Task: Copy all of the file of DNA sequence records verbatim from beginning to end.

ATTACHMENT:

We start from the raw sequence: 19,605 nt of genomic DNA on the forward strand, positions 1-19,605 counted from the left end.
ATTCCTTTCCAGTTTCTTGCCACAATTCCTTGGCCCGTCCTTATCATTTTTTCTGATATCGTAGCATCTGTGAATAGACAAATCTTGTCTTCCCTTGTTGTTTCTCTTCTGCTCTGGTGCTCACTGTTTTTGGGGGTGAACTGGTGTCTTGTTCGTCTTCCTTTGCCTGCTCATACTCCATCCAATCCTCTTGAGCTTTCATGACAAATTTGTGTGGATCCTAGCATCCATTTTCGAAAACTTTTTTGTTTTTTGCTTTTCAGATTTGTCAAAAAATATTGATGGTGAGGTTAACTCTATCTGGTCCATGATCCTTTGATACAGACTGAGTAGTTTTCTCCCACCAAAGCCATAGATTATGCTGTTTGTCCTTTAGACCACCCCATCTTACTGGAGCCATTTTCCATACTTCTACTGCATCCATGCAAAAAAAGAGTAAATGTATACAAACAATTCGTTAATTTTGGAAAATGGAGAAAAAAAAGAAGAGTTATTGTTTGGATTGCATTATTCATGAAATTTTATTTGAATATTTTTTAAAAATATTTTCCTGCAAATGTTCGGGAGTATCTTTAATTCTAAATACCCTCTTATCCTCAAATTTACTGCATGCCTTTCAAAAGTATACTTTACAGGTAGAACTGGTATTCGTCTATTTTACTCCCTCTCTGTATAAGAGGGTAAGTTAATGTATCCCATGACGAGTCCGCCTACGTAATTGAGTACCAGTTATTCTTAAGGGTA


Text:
We start from the raw sequence: 19,605 nt of genomic DNA on the forward strand, positions 1-19,605 counted from the left end.
ATTCCTTTCCAGTTTCTTGCCACAATTCCTTGGCCCGTCCTTATCATTTTTTCTGATATCGTAGCATCTGTGAATAGACAAATCTTGTCTTCCCTTGTTGTTTCTCTTCTGCTCTGGTGCTCACTGTTTTTGGGGGTGAACTGGTGTCTTGTTCGTCTTCCTTTGCCTGCTCATACTCCATCCAATCCTCTTGAGCTTTCATGACAAATTTGTGTGGATCCTAGCATCCATTTTCGAAAACTTTTTTGTTTTTTGCTTTTCAGATTTGTCAAAAAATATTGATGGTGAGGTTAACTCTATCTGGTCCATGATCCTTTGATACAGACTGAGTAGTTTTCTCCCACCAAAGCCATAGATTATGCTGTTTGTCCTTTAGACCACCCCATCTTACTGGAGCCATTTTCCATACTTCTACTGCATCCATGCAAAAAAAGAGTAAATGTATACAAACAATTCGTTAATTTTGGAAAATGGAGAAAAAAAAGAAGAGTTATTGTTTGGATTGCATTATTCATGAAATTTTATTTGAATATTTTTTAAAAATATTTTCCTGCAAATGTTCGGGAGTATCTTTAATTCTAAATACCCTCTTATCCTCAAATTTACTGCATGCCTTTCAAAAGTATACTTTACAGGTAGAACTGGTATTCGTCTATTTTACTCCCTCTCTGTATAAGAGGGTAAGTTAATGTATCCCATGACGAGTCCGCCTACGTAATTGAGTACCAGTTATTCTTAAGGGTA